Claire would like to know if there's a mechanism for her brother in law that will enable him to communicate with noises he can make. He's very limited. Leo says that Google has done a lot of work on voice recognition through its Google Assistants. But it may be very customized. Leo recommends going to the local Center for Independent Living and consult with an accessibility expert. They would know what can be done with a custom solution.
Chris is having issues with her Canon Pixma printer, wirelessly printing from her Chromebook. Leo says that Google Cloud Print has been discontinued. But she should be able to still print to the printer on the local network. Look to see if the printer can log into WiFi. If the Pixma can't log into the network separately, then Chris needs software provided by Canon to log into the printer and set it up.
Leo says that Canon probably hasn't made a Chromebook driver, and thus it may not work unless they put out a driver. But if Chris can see the printer, that's half the battle.
Social media leaders and tech giant CEOs are facing congressional testimony this week over talk of anti-trust accusations. And Leo says that while some accusations may be politically motivated, there may be a legitimate point to all the hullabaloo. Google has a controlling interest in search, and both Facebook and Twitter wield tremendous power as well. But what could the remedy be? Can Google be broken up? You have to be careful now that the economy relies more on activity online.
GJ has a Google gift card that Google says is expired. But in his state, there is no expiration for the gift card. What does he do? Leo says it sounds like Google is trying to avert the law by saying the card is damaged and refuses to refund GJ the money. There's also a federal law that says there's at least a 5-year window for Gift Cards.
Josh wants to know if there's an alternative to SONOS that can broadcast music to each room in his house. Leo says that used to be the sole domain of SONOS. It's difficult to do because of latency. Now, other products are capable of doing it thanks to Google's Speakers. NEST Speakers do the same thing as Sonos, but so does Amazon wireless speakers. Leo really likes the Google Nest Speakers. They're ideal. NEST Audio Speakers are about $100 per.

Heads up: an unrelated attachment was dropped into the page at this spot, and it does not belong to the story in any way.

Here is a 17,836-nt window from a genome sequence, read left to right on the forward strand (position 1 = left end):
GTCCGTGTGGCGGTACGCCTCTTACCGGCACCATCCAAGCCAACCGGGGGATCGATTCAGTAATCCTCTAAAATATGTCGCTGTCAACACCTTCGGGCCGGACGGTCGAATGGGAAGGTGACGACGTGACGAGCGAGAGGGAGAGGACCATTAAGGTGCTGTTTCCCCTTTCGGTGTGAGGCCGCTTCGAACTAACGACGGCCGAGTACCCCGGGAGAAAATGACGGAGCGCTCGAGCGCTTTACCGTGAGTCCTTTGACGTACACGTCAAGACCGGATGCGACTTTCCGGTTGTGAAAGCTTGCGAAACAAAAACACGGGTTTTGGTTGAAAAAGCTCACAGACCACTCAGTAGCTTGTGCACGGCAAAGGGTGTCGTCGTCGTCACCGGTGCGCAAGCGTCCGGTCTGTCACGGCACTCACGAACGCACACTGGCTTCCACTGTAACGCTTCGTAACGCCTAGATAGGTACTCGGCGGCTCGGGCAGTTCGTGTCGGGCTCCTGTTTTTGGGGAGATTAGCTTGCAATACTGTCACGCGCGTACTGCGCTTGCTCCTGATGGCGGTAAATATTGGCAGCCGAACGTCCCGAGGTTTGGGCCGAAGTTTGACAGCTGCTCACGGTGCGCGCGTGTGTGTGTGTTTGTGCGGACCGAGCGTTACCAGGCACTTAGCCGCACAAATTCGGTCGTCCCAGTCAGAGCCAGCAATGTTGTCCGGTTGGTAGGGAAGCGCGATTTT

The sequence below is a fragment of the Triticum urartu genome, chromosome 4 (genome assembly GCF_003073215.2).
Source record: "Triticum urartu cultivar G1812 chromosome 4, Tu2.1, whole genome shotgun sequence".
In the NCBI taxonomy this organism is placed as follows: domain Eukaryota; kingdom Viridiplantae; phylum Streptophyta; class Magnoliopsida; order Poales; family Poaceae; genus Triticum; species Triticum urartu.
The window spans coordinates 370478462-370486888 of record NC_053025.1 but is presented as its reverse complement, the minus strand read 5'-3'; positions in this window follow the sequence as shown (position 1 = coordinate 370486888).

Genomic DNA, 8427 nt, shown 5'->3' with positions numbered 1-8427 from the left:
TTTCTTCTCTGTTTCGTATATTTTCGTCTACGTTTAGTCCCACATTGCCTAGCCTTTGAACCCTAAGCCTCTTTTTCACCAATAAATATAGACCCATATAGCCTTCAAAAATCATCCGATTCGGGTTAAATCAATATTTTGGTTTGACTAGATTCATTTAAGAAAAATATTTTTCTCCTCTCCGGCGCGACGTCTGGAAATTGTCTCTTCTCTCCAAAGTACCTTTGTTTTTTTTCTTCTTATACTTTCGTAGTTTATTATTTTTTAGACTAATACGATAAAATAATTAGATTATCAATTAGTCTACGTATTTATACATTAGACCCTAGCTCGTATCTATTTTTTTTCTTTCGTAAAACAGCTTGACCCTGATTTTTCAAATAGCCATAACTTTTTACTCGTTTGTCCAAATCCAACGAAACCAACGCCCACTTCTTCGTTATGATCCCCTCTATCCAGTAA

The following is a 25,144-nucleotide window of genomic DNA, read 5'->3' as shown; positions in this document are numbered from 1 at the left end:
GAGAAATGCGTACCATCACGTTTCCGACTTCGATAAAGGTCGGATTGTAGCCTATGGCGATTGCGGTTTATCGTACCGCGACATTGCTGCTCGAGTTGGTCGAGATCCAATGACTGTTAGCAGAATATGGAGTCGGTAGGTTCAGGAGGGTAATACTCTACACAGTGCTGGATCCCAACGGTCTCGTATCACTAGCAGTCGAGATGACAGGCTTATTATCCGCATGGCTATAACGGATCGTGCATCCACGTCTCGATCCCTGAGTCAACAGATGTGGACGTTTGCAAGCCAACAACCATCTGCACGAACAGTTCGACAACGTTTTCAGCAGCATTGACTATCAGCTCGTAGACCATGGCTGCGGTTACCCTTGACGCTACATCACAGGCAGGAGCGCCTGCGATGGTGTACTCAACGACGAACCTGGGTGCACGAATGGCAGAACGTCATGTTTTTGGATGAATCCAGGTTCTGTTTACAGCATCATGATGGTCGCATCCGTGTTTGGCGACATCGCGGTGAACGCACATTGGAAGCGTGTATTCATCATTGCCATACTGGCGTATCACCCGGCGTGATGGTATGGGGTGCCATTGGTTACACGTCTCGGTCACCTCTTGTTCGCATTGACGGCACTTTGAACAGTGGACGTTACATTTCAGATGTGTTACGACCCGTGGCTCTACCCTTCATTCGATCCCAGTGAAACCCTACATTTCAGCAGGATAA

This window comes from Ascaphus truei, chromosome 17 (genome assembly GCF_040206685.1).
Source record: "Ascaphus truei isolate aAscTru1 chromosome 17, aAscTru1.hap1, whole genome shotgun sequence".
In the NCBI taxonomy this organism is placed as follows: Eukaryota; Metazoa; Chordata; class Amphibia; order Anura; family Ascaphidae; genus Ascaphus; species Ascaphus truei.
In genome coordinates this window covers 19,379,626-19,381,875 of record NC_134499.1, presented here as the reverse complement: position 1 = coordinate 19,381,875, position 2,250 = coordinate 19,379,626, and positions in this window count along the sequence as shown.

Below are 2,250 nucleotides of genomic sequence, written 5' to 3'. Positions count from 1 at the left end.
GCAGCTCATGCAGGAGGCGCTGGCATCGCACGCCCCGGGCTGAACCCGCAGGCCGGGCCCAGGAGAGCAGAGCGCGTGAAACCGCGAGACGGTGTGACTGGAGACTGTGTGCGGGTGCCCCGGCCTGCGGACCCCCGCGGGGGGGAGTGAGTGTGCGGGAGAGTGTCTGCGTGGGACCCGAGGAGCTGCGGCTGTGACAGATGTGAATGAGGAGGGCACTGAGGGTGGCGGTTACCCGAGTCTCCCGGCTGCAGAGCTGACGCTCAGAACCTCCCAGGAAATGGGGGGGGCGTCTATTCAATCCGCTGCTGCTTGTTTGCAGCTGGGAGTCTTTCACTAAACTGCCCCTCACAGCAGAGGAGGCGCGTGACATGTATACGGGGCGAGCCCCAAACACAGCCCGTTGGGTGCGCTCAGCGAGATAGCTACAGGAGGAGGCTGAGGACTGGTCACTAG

Ultimate Ears UE Megabook speakers also do the same. But Leo says that Nest Audio is the way to go.
The camera in Google's new Pixel 5 now offers in-camera facial retouching in real-time. But Leo says users can turn the feature off, and that's important because people shouldn't be caught up in the Instagram quest for perfection.
Leo says that Google's event this week was rather dull and disappointing, muddying the waters of what's coming. First came the Google Pixel 5, which seems a step backward from the Pixel 4. Then they announced a 5G version of the Pixel 4a, which Leo says it more like the 5A with 5g connectivity. Leo says widespread 5G is still more hype and at least a year away. So it's kinda confusing.
Then came the return of GoogleTV, an update to AndroidTV. Chromecast is back with GoogleTV built-in for $49 and remote control.
Jim uses Chromebooks, has three of them. But on his newest one, he keeps getting a notice to add Gmail to his Google Account, even though he already has one. Leo suggests that it may be time to "powerwash" it. Make sure all your local data is stored in the cloud and then select powerwash in the settings and relog in. You should never get that message again.
Paul discovered recently that his Motorola Moto G hasn't been updated since 2019. Leo says that is because Motorola only promises three years of updates. Even if the phone is working fine, without being updated, it becomes a security issue. Carl bought a new Google Pixel 4a and wants to know how easy it is to transfer everything? Leo says it's very easy, it'll be in the settings. But there are a few things you'll want to ensure. For example, turn on your Google Photos backup. Also make sure your music is backed up online.
Thomas is thinking about going solar and wants to know if it's a good idea for where he lives. Leo says there's a great site from Google called Project Sunroof, that you can visit, put in your address, and it will tell you how much sunlight you will get, how much electricity you generate, and how much you can save. It'll also tell you how long it will take before your savings pay off the investment should you decide to buy rather than lease. Leo leases from Tesla Energy.